My new favorite question for teaching

I teach material that invites opinion.

I teach Religious Studies where we discuss things like human rights, the common good, social justice, the message of Jesus… Basically God’s dream for humanity.

We dig pretty deep into some ugly parts of humanity like racism, unearned privilege, displaced people, and environmental abuse.

Even though my students come from mainly progressive, left-leaning families and communities, we are all enmeshed in the racist, sexist, capitalist stew of America, and we’re all at different places on the road to acknowledging this reality and what to do about it.

This can lead to some comments from students in the classroom that are so rooted in false information or ignorance I want to jump out of my desk.

But I don’t.

Because it’s school. And if you can’t ask these questions here, where can you ask them?

Sometimes I take the opportunity to correct misinformation right away.

But more often these days, I like to help students clarify their thinking by asking,

“Why is that information important here?”

I try (hard, sometimes) to leave the inflection in my voice as neutral as possible so as not to put the student on the defensive. I honestly want to put the thought out there in the light and let us all take a look at it.

“Were they documented?”

“What was she wearing?”

“Is he really black though? Only his grandfather is black.”

“My parents worked hard for what we have.”

Often my gut reaction is to quickly correct the line of thinking I presume is taking place underneath these questions — to point out that asylum seekers, for example, *do* have a legal right to enter the country and be protected while awaiting trial. Or that the average household wealth for white families in 2013 was $656,000 and that number for Latino families in the same year was $98,000. My bias is on the side of the oppressed, the powerless, the poor. But I want to hold space where transformation might take root.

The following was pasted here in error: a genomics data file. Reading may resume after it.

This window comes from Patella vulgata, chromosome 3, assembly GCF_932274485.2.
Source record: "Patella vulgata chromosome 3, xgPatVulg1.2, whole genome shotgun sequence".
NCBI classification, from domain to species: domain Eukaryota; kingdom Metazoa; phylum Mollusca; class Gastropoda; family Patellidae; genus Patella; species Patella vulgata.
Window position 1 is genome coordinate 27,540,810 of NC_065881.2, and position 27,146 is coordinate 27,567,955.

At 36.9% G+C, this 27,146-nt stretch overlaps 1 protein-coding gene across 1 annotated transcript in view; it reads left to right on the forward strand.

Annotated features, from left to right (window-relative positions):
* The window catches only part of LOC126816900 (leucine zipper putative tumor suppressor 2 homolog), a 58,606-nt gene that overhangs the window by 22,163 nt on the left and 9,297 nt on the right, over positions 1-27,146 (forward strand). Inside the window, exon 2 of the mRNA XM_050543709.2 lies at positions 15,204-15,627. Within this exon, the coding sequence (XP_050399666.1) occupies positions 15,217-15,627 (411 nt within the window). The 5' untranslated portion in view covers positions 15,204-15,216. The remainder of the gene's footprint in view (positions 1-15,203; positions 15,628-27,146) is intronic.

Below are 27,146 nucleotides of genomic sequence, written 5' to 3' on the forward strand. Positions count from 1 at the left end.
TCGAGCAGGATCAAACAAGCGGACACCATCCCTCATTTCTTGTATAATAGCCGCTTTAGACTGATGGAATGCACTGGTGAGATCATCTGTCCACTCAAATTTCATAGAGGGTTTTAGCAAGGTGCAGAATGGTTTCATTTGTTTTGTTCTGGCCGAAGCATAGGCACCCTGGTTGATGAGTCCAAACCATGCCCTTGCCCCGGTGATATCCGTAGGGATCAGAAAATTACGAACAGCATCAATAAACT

Here’s where the tension comes:

I work hard to foster a welcome space for students of color to share their honest experiences- which can sometimes make white students feel uncomfortable. Likewise, it can be hard for wealthy students to believe the lived experiences of poor students.

I think it’s unfair for poor students and students of color to be constantly exposed to their peers’ ignorance in class, and it’s unjust for them to have to spend big parts of their education teaching their peers about their reality, which lies outside of the mainstream understanding of most textbooks and curricula.

I don’t hold a LOT of open-ended, large-group discussions in my class for this reason. As my friend in grad school used to say, “the last thing I want to do in class is sit around trading ignorances.”

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